Small and subtle, the blue ribbons worn by many celebrities at the Oscars nonetheless had an important message: support refugees.
According to a statement from the U.N. High Commissioner for Refugees, donning the #WithRefugees ribbons Sunday “sends a powerful visual message that everyone has the right to seek safety, whoever, wherever, whenever they are.”
The ribbons were made by Knotty Tie Co., which the agency says provides employment, training and education to refugees resettled in the Denver area.
“In many of the films nominated at festivals and awards ceremonies this season, the human themes of conflict, separation and loss are present,” the agency said in the statement, citing movies like Avatar: The Way of Water and Marcel the Shell with Shoes On.
“Through effective storytelling, these films help erode discrimination and misunderstandings, offer new perspectives and help to build compassion for people forced to flee,” the statement continued.
Best supporting actor Ke Huy Quan, born in Vietnam, referenced his own story of being a refugee during his acceptance speech.
“My journey started on a boat. I spent a year in a refugee camp,” Quan said. “Somehow, I ended up here on Hollywood’s biggest stage. They say stories like this only happen in the movies. I cannot believe it’s happening to me. This — THIS — is the American dream.”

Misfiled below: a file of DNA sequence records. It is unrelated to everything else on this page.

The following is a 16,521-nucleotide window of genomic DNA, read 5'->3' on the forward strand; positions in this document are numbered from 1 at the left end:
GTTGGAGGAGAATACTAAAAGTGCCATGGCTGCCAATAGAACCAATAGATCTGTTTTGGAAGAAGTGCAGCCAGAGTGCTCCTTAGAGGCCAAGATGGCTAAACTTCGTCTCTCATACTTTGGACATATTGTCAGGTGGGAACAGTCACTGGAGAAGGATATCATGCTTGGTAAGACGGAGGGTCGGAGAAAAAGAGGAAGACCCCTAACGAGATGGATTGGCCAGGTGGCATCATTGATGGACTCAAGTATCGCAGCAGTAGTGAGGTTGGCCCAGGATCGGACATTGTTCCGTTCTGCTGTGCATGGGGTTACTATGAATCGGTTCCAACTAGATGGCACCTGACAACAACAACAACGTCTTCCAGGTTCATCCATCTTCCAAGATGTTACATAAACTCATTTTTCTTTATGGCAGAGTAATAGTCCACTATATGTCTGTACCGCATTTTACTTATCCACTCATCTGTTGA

Like other U.N. agencies, UNHCR has a long history of celebrity engagement — most famously, Angelina Jolie was the refugee agency’s lone special envoy until parting ways last year.
Best actress nominee Cate Blanchett is a goodwill ambassador for UNHCR. But on Friday, U.N. spokesperson Stéphane Dujarric put in a plug for a goodwill ambassador from a different agency — the U.N. Development Programme. When asked whether he had a favorite for best picture, he demurred.
“No, but I do hope that the UNDP’s own goodwill ambassador Michelle Yeoh wins best actress, and we wish her all the best,” he said of the eventual winner.
The Associated Press